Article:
More soon,


Tuesday, November 8, 2011


In my previous post, I mentioned as well as shared with you the homework sheet Chad and I were given a few weeks ago. The purpose of this sheet is for us to log training hours. You see, in order to progress from one belt to the next, the International Combat Hapkido Federation (ICHF) requires a minimum number of hours spent training, simply to ensure students are truly ready to advance before they do so. If Chad and I were merely to count the hours we actually spend at Equa Do, the path to our next belt would be impossibly long. So filling out this worksheet allows us to give our instructors documentation of the time we spend working, and have it count.

When I received the worksheet, I was very excited. To me, being given homework means I can be trusted to train without the direct supervision of my instructors. Chad, on the other hand, was much more resistant. As soon as we had come home from training the first night we got the sheets, he immediately began to complain that the expectation that we complete training hours in our spare time is unfair. I suppose it is, when one is so used to being handed things for little to no work simply because one has a disability.

Unfortunately for Chad, when it comes to training, we are treated like every other student at Equa Do. I reminded him of that, and when he whined that it was too much with school work, I was actually kind enough to call Sensei and tell him that Chad was struggling to accept the task he had been set. Sensei cut down the workload, and reminded us that the minimum we were absolutely required to do was three additional hours per week. Furthermore, Sensei said that the workout did not have to be done all in one sitting. In other words, the stretches could be done if we were bored in class, as they are fairly unobtrusive. I occasionally use my Hapkido homework as my physical warmup in theatre class, and then merely do the work with my crutches and weapon when I get home. In other words, there are options.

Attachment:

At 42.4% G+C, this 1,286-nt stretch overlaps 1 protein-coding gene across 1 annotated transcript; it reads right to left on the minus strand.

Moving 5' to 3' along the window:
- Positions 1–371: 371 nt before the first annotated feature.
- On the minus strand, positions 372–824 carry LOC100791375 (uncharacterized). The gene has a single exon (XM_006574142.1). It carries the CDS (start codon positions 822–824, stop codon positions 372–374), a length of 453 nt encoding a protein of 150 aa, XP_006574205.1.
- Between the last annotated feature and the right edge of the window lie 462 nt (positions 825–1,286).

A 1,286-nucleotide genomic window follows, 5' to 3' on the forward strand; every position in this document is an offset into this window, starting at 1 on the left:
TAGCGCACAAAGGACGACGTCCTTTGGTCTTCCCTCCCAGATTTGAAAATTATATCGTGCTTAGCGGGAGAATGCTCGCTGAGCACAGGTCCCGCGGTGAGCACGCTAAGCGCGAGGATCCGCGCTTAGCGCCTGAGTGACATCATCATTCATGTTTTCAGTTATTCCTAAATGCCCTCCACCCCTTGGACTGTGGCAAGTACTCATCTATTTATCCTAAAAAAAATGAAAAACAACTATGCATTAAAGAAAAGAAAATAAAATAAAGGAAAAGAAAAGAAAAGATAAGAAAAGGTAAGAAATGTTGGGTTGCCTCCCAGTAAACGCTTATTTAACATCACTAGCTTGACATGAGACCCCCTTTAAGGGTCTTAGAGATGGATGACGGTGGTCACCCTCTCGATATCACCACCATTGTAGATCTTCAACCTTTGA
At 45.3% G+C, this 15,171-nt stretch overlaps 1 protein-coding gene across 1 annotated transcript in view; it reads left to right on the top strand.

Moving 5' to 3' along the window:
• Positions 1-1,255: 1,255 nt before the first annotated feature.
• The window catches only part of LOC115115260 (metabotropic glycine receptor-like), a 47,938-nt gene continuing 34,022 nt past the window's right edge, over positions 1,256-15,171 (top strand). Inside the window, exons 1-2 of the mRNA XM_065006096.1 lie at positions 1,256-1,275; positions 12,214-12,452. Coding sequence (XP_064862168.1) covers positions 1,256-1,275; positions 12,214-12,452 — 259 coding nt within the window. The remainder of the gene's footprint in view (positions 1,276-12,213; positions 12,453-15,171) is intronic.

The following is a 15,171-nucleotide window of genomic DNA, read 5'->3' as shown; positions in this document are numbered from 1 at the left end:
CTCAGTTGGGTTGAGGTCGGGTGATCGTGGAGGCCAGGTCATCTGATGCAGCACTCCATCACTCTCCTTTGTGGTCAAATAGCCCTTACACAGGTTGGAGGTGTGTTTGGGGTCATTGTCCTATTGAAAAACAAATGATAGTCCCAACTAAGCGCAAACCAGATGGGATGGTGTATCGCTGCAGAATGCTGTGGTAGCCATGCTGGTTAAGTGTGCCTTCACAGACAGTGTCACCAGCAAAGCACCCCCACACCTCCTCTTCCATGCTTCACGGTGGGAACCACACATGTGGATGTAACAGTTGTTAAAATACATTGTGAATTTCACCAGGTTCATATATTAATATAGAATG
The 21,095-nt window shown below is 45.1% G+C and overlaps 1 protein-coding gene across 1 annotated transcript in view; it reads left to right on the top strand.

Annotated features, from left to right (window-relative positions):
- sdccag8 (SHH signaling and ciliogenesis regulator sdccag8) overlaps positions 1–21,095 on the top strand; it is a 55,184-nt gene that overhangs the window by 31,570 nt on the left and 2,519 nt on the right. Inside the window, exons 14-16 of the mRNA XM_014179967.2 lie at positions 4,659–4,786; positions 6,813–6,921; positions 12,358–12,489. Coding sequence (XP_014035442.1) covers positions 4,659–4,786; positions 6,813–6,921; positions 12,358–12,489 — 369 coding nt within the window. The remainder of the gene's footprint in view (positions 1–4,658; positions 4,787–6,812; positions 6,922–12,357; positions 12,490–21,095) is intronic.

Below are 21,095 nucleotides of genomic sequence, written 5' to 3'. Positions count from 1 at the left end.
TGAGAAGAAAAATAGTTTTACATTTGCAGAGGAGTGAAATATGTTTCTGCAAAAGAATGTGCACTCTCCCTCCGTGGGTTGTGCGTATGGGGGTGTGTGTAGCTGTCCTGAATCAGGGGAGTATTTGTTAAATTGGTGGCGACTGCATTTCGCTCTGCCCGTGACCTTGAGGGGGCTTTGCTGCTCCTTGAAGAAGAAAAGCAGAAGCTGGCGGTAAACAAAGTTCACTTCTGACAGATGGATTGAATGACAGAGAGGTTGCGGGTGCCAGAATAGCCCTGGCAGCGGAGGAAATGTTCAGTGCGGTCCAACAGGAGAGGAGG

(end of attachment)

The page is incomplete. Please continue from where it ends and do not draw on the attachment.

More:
Despite these concessions, as soon as I was off the phone Chad made it clear that he did not intend to follow Sensei's instructions. He told me he would be filling out the sheet to make it look like he had completed the requirements and he expected me not to speak up and tell that I knew otherwise. I cautioned him, saying his right to test was on the line as it was, and that if he showed such blatant disrespect for his instructors, he would be stripped of his white belt and possibly told he should not continue coming to Equa Do. His arrogant response was to tell me that Master Eric would never let that happen, and even so, what rule said he had to listen to me?